artist statement

My world is one that is chromatic in sight but hazy in sound. Because of my hearing disability, I navigated life through decoding body language and interpreting conversations, my mind constantly solving endless crossword puzzles. By observing the environment around me, my visual senses took on new heights. I excelled in spatial awareness and learned to express myself through conceptual thinking, often ideating in three-dimension. I could not just tell a story—I needed to show it.

These curiosities led me to pursue a BA in Architecture at UC Berkeley and a career in visual design, both fields influencing my art. As a result, my body of work consists of colour field paintings filled with vibrant ovular forms and curves—usually symmetrical to achieve a sense of harmony and balance. Philosophical themes, such as those derived from Bentham’s Panopticon and Escher’s Relativity, motivated me to create abstract art that encourages different ways of seeing, thinking, and experiencing. Inspired by such illusions, I design my paintings to challenge viewers’ perception and to provoke sensory distortion. The geometric compositions and juxtaposition of colour in these works activate movement and contort gravity, producing an immersive experience.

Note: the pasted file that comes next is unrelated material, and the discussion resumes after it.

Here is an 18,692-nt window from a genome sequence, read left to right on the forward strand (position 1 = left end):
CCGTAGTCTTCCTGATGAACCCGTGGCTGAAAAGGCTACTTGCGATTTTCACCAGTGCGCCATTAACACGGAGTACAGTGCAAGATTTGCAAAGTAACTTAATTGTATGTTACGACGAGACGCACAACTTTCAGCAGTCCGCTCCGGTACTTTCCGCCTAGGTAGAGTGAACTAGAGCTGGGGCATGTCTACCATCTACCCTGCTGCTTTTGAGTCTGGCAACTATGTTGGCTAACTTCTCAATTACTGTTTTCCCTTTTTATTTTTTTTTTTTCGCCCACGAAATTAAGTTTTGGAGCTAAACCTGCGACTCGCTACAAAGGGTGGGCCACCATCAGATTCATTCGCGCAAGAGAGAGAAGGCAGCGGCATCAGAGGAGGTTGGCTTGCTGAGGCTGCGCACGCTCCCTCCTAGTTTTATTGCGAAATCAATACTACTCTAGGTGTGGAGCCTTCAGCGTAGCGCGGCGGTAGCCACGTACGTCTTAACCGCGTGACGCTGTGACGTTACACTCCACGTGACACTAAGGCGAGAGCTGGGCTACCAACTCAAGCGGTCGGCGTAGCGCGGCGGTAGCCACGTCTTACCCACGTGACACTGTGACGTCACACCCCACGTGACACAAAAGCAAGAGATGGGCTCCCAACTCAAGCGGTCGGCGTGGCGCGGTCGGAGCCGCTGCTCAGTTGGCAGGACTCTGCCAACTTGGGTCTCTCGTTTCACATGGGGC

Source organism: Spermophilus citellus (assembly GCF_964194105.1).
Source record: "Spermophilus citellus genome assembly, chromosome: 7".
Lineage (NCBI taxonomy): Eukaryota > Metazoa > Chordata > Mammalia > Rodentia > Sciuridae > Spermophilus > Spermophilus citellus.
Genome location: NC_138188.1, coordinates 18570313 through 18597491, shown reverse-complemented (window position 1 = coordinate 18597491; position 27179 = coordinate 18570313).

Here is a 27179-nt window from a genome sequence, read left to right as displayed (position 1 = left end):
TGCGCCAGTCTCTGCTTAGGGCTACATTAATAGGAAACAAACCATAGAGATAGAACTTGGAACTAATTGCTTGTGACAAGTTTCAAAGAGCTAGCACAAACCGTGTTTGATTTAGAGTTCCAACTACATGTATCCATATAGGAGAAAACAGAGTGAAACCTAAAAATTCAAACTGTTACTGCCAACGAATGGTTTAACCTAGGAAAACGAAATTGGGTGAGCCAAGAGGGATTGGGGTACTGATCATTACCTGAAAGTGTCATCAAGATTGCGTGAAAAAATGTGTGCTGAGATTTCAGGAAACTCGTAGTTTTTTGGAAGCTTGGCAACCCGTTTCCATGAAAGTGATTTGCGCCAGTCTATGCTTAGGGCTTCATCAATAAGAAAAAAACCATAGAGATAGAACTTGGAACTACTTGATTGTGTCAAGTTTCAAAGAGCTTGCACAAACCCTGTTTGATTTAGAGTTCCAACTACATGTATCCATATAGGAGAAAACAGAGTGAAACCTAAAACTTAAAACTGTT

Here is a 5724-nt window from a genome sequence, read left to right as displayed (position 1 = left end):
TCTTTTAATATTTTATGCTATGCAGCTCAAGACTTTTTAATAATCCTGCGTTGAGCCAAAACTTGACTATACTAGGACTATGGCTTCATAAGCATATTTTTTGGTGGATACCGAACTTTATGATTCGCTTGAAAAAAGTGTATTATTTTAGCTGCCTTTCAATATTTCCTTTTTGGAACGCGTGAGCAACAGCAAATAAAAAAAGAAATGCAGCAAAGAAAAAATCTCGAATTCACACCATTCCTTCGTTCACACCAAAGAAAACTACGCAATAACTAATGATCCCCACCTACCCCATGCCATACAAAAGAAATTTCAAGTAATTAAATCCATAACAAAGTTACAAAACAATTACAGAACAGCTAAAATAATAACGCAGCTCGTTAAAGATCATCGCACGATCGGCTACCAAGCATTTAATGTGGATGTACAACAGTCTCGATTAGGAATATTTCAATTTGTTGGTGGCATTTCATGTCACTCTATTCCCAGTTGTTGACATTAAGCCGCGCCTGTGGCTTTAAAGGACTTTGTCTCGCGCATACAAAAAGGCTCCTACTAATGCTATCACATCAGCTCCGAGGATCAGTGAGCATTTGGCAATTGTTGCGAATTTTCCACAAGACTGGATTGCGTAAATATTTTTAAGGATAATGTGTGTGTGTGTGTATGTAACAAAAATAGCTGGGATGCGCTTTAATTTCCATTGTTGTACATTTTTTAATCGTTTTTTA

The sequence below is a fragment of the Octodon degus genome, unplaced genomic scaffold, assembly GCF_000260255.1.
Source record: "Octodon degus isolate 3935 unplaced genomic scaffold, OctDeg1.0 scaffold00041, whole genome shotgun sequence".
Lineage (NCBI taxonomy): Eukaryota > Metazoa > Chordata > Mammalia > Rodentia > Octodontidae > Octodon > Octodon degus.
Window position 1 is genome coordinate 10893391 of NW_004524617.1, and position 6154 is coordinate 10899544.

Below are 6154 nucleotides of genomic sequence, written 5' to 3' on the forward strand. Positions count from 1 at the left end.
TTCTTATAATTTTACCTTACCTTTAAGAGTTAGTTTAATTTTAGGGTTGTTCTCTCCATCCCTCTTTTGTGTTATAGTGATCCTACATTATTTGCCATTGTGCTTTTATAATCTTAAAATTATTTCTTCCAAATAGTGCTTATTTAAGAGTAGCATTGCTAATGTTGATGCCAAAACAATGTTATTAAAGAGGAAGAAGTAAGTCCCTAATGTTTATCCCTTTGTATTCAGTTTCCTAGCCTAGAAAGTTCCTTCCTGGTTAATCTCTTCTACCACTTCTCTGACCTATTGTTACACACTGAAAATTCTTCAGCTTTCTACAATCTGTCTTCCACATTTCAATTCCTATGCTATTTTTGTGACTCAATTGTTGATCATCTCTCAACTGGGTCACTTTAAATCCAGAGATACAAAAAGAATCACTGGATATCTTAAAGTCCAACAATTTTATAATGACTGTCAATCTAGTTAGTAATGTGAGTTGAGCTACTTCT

As I create as a form of diaristic documentation, my paintings are intimate landscapes of my many states of being. Each combination of hues and contours create something unexpected, augmenting paradoxical feelings that the viewer may not have known existed. The paintings embolden one to measure their emotions, with colours acting as temperature. The minimalist nature of these compositions ensure that there are few distractions, allowing the audience to focus on seeing.

While my work challenges perception and explores human emotions, its significance also lies in its methodology and personal process. By painting freehand and with the naked eye, I learned not only to foster precision, but also to push my abilities beyond sight. Using my hands as tools and focusing on my strengths empowered me to trust myself, something I never did to my disability.